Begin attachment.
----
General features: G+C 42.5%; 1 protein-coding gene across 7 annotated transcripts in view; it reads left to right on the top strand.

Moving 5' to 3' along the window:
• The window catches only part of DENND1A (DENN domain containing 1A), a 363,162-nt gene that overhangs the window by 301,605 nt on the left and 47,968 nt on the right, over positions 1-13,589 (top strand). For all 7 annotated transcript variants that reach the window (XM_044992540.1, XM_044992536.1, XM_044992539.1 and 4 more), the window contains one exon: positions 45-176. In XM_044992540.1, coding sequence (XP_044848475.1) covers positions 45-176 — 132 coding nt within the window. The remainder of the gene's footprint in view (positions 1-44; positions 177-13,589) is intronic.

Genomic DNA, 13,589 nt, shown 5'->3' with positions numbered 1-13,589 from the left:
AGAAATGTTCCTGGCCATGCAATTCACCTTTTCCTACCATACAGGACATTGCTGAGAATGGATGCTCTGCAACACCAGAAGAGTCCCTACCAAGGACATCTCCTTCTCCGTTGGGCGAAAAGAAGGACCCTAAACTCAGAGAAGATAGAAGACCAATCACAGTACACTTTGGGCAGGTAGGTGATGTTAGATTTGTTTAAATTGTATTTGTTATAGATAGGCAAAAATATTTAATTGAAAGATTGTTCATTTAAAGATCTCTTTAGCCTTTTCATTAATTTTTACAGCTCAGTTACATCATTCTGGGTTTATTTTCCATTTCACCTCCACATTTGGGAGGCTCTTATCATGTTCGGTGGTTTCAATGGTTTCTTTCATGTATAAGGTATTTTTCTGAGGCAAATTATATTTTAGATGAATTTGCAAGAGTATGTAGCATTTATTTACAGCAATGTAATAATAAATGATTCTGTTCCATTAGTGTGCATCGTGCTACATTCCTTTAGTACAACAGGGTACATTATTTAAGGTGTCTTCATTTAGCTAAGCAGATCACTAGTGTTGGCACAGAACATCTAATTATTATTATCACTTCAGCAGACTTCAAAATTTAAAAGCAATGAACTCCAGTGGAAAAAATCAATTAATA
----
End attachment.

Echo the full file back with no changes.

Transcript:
General features: G+C 42.5%; 1 protein-coding gene across 7 annotated transcripts in view; it reads left to right on the top strand.

Moving 5' to 3' along the window:
• The window catches only part of DENND1A (DENN domain containing 1A), a 363,162-nt gene that overhangs the window by 301,605 nt on the left and 47,968 nt on the right, over positions 1-13,589 (top strand). For all 7 annotated transcript variants that reach the window (XM_044992540.1, XM_044992536.1, XM_044992539.1 and 4 more), the window contains one exon: positions 45-176. In XM_044992540.1, coding sequence (XP_044848475.1) covers positions 45-176 — 132 coding nt within the window. The remainder of the gene's footprint in view (positions 1-44; positions 177-13,589) is intronic.

Genomic DNA, 13,589 nt, shown 5'->3' with positions numbered 1-13,589 from the left:
AGAAATGTTCCTGGCCATGCAATTCACCTTTTCCTACCATACAGGACATTGCTGAGAATGGATGCTCTGCAACACCAGAAGAGTCCCTACCAAGGACATCTCCTTCTCCGTTGGGCGAAAAGAAGGACCCTAAACTCAGAGAAGATAGAAGACCAATCACAGTACACTTTGGGCAGGTAGGTGATGTTAGATTTGTTTAAATTGTATTTGTTATAGATAGGCAAAAATATTTAATTGAAAGATTGTTCATTTAAAGATCTCTTTAGCCTTTTCATTAATTTTTACAGCTCAGTTACATCATTCTGGGTTTATTTTCCATTTCACCTCCACATTTGGGAGGCTCTTATCATGTTCGGTGGTTTCAATGGTTTCTTTCATGTATAAGGTATTTTTCTGAGGCAAATTATATTTTAGATGAATTTGCAAGAGTATGTAGCATTTATTTACAGCAATGTAATAATAAATGATTCTGTTCCATTAGTGTGCATCGTGCTACATTCCTTTAGTACAACAGGGTACATTATTTAAGGTGTCTTCATTTAGCTAAGCAGATCACTAGTGTTGGCACAGAACATCTAATTATTATTATCACTTCAGCAGACTTCAAAATTTAAAAGCAATGAACTCCAGTGGAAAAAATCAATTAATA